This passage is about the death of John the Baptist, but it is worked into the narrative as back-story to explain why Herod is freaked out when he hears about Jesus' miracles. Herod harbors a guilty conscience for murdering John, and now he thinks God is judging him by bringing John back from the dead in the person of Jesus. We learn from this back-story that Herod feels guilty and paranoid because he executed John against his own conscience, and we also find out how he got cornered into doing it.
Herod had John arrested because John was saying that Herod's marriage to Herodias, the wife of his brother, was unlawful. Herod comes off as a spineless man, hesitant to do this, afraid to do that, wondering what people would think if he went ahead with this. He didn't put John to death because he feared the opinion of the people who regarded John as a prophet. It's a wonder he had the guts to arrest John in the first place, which makes you wonder if Herodias was really the one behind it. She knew that her husband was a weak man, and probably it was she who insisted upon John's arrest. Then when Herod hesitated to execute John, she looked for an opportunity to force his hand.
It was Herod's birthday. The wine was flowing, the dinner guests were laughing, the entertainment abounded. Herodias's daughter came and danced before the guests, probably not very modestly dressed, and Herod, feeling drunk and lustful and big-hearted, promised upon oath to give her whatever she wanted. He could afford to be generous; the girl would probably ask for some pretty or extravagant thing. But she asked for the head of John the Baptist and he was taken off guard. This was Herodias's demand, the girl herself would never think to make such a request. Yet he had promised his step-daughter before all these guests; he was caught. So he gave the order, impulsively, to maintain the good cheer of the dinner party, but inside he was grieved, knowing he would regret this once he was fully sober in the morning.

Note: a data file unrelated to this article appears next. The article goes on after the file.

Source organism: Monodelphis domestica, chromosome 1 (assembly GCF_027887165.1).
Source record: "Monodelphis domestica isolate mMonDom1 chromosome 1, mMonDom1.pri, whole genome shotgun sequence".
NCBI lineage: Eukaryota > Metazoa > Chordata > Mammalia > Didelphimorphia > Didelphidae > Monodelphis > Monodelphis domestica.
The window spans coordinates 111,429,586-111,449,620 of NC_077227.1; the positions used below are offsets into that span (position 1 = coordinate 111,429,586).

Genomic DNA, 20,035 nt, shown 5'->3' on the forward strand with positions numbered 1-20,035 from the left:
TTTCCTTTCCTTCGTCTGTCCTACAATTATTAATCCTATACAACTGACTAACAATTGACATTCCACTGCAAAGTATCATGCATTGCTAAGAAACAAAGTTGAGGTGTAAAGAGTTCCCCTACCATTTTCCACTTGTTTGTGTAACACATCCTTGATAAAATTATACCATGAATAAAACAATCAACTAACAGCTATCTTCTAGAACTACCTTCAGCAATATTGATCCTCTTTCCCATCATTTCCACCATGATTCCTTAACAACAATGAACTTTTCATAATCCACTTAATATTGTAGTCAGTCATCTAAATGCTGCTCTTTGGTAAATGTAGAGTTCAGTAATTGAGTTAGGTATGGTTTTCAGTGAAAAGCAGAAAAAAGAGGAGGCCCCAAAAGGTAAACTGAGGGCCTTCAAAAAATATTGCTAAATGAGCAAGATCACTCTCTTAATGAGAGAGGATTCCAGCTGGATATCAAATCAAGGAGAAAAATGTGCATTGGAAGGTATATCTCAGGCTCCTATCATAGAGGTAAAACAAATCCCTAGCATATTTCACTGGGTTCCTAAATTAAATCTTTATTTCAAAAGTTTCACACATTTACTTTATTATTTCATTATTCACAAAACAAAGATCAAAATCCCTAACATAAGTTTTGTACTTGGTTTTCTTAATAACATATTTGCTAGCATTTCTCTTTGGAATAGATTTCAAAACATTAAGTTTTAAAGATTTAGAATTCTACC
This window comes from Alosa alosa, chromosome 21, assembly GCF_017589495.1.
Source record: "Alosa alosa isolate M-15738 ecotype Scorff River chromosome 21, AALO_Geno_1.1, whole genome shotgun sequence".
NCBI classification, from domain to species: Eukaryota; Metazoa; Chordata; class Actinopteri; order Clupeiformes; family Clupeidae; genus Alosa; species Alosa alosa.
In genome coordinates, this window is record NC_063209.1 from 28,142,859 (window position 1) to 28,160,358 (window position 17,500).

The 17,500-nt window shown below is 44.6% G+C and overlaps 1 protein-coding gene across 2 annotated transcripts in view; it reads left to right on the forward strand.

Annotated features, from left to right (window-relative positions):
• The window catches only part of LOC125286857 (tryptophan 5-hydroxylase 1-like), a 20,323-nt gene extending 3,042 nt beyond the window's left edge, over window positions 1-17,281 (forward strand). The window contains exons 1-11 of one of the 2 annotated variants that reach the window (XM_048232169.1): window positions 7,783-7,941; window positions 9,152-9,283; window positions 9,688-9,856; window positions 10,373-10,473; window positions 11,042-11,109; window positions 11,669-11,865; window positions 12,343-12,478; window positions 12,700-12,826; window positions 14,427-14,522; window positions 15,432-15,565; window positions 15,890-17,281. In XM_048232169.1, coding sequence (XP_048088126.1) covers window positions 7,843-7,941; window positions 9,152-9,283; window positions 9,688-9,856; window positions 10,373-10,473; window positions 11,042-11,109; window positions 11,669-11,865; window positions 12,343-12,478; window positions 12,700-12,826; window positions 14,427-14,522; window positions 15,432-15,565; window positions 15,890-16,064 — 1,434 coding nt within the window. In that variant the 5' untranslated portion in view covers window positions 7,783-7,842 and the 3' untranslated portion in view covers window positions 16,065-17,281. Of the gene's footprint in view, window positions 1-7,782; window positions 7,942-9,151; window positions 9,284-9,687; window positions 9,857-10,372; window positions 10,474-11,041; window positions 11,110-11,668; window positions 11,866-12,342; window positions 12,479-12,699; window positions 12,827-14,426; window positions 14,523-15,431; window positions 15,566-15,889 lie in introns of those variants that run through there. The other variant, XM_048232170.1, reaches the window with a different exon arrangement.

In the movies heroes die heroic deaths. They die in furious battles. They are assassinated by dangerous foes. They stay behind in collapsing buildings or exploding spaceships while the people they saved escape. But John the Baptist died a degrading, humiliating death. Sure, he was arrested for taking a stand of righteousness against Herod's unlawful marriage, but in the end he was done in by Herod's cowardice and the treachery of a teenage girl and her mother. Herod killed John almost on a whim: he made a rash oath, then he gave John's order of execution to save face. Doesn't a holy man, a prophet of God, deserve a better fate than that? At least have him die at the edge of a sword, at the hand of a formidable enemy in the midst of some valiant struggle. How could John die because a half-drunk king was tricked by his wife and enticed by his own step-daughter, so that John's head would end up being paraded around on a platter at a birthday party before laughing guests?
Welcome to the kingdom of God. Glory is for heaven, but on earth nothing is guaranteed. You might imagine that at the end of your life you will meet death in a dignified manner, lying in your bed at home surrounded by family and friends; but then again you might not. You might die alone and forgotten in a nursing home. You might die in the mud underneath an overturned car. I once read of a Christian missionary who not only met his death in prison, but it was from accidental electrocution while he was seated on a metal toilet seat. How would you like that story included in your missionary biography? Jesus himself died a humiliating death, stripped naked and pinned to a cross on public display, like some insect in a lepidopterist's collection. All of us who follow Jesus follow in that path. There is no guarantee that our ideas about dignity or pleasant storybook endings for ourselves will come to fruition, as the story of John the Baptist well illustrates.